The Week in Commodities: Not-So-Precious Metals

LONDON -- This week has seen the FTSE 100 edge lower as evidence of weak economic growth in Europe and Asia continues to dominate the news. This has led most major commodity prices to weaken through the week, with precious metals falling particularly badly, while U.S. oil prices in particular benefited from fears over the effects of sanctions on Iran, leaving WTI crude to end the week up slightly.

Here are the latest prices, with this week's change in brackets:

Commodity

Price

Price Change

Price Change %

Brent Crude

$99.10/barrel

($0.90)

(0.9%)

WTI crude

$86.50/barrel

$1.70

2%

Natural gas

$2.88/MMBtu

$0.09

0.6%

Gold

$1,576.50/troy ounce

($37)

(2.3%)

Silver

$26.69/troy ounce

($1.42)

(5.1%)

Platinum

$1,404/troy ounce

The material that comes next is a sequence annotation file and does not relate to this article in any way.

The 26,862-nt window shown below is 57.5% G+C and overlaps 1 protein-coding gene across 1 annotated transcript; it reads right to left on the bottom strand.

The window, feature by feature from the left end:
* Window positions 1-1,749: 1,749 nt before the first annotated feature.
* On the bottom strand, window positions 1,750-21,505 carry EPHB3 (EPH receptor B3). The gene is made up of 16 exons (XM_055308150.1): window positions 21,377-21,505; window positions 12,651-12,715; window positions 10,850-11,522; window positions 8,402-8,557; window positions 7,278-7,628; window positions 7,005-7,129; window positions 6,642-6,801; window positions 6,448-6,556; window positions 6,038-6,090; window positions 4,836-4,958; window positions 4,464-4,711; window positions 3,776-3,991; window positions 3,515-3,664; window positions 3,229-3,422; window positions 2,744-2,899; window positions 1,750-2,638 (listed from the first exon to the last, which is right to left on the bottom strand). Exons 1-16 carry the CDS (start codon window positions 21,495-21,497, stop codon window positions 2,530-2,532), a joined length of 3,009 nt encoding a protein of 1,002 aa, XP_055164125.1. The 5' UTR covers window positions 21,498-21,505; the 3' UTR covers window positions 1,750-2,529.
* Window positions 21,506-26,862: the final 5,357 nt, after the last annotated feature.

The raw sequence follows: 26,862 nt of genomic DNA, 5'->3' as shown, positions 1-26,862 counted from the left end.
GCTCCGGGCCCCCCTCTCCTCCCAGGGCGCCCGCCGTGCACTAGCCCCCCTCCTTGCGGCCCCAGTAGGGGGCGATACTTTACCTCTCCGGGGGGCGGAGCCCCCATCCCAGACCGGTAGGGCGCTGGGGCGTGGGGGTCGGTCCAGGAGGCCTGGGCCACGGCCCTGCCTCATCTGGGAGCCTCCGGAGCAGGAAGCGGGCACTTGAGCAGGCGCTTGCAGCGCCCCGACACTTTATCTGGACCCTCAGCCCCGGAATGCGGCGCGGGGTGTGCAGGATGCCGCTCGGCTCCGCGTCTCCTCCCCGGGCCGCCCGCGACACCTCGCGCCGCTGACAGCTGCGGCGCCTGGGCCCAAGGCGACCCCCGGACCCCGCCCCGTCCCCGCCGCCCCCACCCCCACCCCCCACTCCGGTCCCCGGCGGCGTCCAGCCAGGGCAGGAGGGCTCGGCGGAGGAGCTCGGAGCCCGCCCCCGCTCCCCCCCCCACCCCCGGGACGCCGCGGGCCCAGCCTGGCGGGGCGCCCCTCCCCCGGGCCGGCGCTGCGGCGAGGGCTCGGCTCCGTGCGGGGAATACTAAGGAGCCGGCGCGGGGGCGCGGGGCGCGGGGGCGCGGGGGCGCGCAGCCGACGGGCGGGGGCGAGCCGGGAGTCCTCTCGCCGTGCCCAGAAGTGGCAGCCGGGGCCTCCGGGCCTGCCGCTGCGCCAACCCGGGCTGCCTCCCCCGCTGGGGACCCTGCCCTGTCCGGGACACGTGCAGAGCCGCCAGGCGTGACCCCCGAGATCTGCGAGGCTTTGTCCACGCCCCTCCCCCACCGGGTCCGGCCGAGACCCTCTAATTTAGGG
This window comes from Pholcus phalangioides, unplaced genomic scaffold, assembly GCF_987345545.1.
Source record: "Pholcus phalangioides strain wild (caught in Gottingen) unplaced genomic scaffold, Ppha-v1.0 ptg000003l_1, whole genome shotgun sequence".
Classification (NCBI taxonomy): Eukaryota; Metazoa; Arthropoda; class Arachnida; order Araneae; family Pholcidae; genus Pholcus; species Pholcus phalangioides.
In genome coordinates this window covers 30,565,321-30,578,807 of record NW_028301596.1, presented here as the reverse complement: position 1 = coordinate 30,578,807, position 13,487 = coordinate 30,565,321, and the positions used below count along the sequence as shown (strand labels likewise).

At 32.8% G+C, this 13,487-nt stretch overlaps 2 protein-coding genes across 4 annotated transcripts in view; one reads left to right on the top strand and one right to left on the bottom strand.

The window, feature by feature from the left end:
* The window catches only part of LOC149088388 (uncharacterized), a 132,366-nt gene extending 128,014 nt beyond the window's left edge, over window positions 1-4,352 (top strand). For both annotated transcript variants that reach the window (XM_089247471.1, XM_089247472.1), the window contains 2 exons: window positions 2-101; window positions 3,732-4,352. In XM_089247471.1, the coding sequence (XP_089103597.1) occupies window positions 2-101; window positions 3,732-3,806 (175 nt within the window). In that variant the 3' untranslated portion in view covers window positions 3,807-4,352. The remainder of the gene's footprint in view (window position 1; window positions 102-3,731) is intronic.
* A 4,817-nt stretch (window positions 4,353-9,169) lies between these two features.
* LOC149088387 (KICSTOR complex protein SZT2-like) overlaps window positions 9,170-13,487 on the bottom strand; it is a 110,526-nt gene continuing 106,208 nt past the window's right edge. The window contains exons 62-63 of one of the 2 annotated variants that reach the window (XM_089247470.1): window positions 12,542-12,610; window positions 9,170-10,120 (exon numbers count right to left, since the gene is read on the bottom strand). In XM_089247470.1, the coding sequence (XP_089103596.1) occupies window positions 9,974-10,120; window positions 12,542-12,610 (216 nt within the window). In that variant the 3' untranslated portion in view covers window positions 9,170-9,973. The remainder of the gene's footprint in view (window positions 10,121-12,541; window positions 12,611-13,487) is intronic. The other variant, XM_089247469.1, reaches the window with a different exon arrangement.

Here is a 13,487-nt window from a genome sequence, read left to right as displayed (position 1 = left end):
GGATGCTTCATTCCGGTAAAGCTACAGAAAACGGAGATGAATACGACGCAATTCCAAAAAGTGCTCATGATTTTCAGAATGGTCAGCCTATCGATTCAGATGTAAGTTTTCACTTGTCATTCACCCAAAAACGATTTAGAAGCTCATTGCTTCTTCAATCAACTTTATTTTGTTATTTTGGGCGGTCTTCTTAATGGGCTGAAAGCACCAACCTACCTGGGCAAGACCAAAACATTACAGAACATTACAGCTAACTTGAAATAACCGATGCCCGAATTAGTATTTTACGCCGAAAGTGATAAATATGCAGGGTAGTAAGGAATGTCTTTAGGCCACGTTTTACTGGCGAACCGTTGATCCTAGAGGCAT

($81)

(5.5%)

Palladium

$570/troy ounce

($31)

(5.2%)

Copper

$3.47/pound

$0.06

1.8%

Corn

$7.45/bushel

$0.46

6.6%

Wheat

188 pounds/ton

5 pounds

2.7%

In the U.S., extremely hot weather is hurting corn crops, meaning that harvest yields will be lower than expected this year. Last week saw a big leap in the price of corn, and this continued at a slower rate this week. However, although the price of corn rose, ETFS Corn ETC (LSE: CORN.L  ) ended the week down slightly, having tracked ahead of the underlying corn price in recent weeks.

Precious metals fell this week, with db Physical Platinum ETC (LSE: XPLA.L  ) and db Physical Silver ETC (LSE: XSIL.L  ) both falling slightly during the week thanks to a surplus of supply, flat industrial demand, and weaker investor sentiment in the U.S., where a further slice of quantitative easing now seems less likely. Reports of new U.S. sanctions against Iran helped oil and gas prices stayed broadly firm, although both ETFS Crude Oil ETC and ETFS Natural Gas ETC fell slightly over the course of the week.

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Roland does not own any shares mentioned in this article. The Motley Fool has a disclosure policy. We Fools may not all hold the same opinions, but we all believe that considering a diverse range of insights makes us better investors. Try any of our Foolish newsletter services free for 30 days.


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